These are incredibly important questions, scarcely asked in the age of the nation-state, where the push for larger government and even global government seems to be the panacea for all our collective ailments.

Either Bitcoin will buck this trend, or its own ever-increasing fragility will force it to shatter into a million pieces. I of course prefer the former because we have a chance to preserve some of the hard-earned capital our forebears and ancestors built.

We know that democracy cannot scale because the more the size of the population grows, the more difficult it is for:

  • Everyone to have skin in the game
  • Values to align
  • Expenses to be managed
  • Bureaucracy to be restrained
  • Individuals to be differentiated
  • Merit to be rewarded

Equality replaces excellence, dependence and entitlements replace independence, rights replace responsibilities, politics replace productivity, macro replaces micro and empty suits replace entrepreneurs.

The same goes for all forms of larger-scale government, whether republics, communist states or fascist states.

“Alas, you can detect the degradation of the aesthetics of buildings when architects are judged by other architects. So the current rebellion against bureaucrats whether in DC or Brussels simply comes from the public detection of a simple principle: the more micro the more visible one’s skills. To use the language of complexity theory, expertise is scale dependent. And, ironically, the more complex the world becomes, the more the role of macro-deciders “empty suits” with disproportionate impact should be reduced: we should decentralize (so actions are taken locally and visibly), not centralize as we have been doing.” — Nassim Taleb, “Skin In The Game”

Bitcoin fixes this once again by virtue of the reintroduction of economic consequence. When real economic cost is associated with actions both at the individual and collective level, we think twice about what we do. I believe this will place natural, upper bounds on the size of both “governance” and “big business,” and instead of centralizing decision making into the hands of “macro actors,” it will push it toward real entrepreneurs, producers and service providers with skin in the game.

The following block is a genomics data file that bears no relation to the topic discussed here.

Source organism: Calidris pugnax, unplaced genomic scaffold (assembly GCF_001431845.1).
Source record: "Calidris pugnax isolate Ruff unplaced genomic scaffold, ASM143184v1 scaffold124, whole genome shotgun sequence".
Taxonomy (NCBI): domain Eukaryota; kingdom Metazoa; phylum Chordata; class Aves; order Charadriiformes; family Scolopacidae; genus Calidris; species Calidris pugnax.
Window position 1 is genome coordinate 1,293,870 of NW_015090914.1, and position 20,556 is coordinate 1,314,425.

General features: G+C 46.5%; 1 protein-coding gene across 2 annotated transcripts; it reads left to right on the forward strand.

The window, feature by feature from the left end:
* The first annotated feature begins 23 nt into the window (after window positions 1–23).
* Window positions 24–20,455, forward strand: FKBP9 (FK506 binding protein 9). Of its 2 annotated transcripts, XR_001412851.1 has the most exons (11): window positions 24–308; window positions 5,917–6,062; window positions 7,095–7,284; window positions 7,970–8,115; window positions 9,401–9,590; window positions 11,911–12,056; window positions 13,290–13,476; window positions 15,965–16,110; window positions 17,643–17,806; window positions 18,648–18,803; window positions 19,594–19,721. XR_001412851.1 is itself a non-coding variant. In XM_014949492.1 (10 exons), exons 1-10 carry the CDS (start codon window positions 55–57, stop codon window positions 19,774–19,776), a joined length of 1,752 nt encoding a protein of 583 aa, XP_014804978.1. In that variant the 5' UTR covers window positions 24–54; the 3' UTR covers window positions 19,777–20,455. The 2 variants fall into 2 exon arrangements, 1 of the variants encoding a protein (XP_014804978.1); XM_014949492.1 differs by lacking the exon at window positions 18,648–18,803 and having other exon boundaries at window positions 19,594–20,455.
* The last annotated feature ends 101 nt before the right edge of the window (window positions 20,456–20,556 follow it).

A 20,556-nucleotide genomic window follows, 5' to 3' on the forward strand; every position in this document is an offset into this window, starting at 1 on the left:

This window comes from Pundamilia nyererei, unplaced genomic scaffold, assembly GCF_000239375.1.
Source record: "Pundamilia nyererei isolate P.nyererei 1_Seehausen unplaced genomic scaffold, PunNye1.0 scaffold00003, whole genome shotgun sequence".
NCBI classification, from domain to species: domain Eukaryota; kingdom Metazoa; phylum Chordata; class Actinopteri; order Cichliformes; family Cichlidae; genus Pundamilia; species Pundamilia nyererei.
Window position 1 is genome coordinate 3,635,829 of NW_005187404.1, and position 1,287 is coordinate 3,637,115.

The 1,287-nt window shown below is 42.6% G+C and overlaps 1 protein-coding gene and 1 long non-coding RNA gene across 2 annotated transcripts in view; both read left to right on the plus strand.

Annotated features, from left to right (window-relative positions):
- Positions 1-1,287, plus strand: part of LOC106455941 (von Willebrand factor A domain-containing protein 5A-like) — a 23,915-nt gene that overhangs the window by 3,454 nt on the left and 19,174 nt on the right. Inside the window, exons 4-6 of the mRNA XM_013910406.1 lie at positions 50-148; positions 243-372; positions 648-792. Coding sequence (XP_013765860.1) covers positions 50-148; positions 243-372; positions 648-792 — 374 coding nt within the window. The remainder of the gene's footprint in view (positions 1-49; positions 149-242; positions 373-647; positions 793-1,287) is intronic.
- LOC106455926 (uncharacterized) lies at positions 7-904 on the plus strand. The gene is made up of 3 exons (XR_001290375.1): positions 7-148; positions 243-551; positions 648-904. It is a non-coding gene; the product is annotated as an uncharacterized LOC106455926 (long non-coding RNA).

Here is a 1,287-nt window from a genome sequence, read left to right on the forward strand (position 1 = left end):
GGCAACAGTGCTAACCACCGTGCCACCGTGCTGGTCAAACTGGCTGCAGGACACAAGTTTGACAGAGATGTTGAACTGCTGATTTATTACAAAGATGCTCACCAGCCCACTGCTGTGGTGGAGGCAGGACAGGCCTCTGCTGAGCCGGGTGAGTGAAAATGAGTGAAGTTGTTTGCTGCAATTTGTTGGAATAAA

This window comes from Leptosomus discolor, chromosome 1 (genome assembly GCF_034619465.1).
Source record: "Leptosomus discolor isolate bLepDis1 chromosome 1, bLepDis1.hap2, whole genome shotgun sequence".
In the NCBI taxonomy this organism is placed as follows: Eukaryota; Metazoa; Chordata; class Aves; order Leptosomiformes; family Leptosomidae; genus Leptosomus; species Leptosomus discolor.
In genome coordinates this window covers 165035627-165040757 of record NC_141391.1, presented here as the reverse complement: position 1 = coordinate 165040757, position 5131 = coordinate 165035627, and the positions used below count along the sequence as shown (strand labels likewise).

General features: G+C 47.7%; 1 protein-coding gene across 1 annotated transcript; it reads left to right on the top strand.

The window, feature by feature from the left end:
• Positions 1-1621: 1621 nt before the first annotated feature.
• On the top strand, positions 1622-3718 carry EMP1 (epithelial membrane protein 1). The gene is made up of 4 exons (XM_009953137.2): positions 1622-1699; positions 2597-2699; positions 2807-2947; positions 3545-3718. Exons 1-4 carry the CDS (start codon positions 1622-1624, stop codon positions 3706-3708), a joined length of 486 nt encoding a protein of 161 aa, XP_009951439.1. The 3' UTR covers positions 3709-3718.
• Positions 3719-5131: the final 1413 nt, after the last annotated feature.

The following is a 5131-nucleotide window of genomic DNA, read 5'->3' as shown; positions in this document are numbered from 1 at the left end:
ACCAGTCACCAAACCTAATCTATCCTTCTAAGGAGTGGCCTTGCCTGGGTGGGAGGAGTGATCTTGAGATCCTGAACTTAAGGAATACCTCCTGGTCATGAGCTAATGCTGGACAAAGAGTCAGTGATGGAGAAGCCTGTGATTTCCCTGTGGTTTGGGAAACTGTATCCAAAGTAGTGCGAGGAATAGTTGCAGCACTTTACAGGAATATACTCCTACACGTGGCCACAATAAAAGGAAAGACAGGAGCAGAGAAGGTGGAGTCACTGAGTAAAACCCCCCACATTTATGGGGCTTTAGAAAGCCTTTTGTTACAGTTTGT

So what will the future look like? I personally keep coming back to commercially viable, economically sound, patchwork city-states run by CEO-kings, and my guess is that they will only grow in size to the extent they can be adequately defended and funded.

I don’t believe this looks anything like modern democracy, medieval feudal states or any other incarnation of the state – it will be something new. There will be little room for error, arbitrary hierarchies or bureaucracies, and on a Bitcoin standard there are no bailouts.

Operators will by definition have skin in the game, in stark contrast to anything that’s come before, especially present day democracies.

Returns On Violence

“Now, labor being in itself a pain, and man being naturally inclined to avoid pain, it follows, and history proves it, that wherever plunder is less burdensome than labor, it prevails; and neither religion nor morality can, in this case, prevent it from prevailing.

“When does plunder cease, then? When it becomes more burdensome and more dangerous than labor.” — Frédéric Bastiat, “The Law,” 1850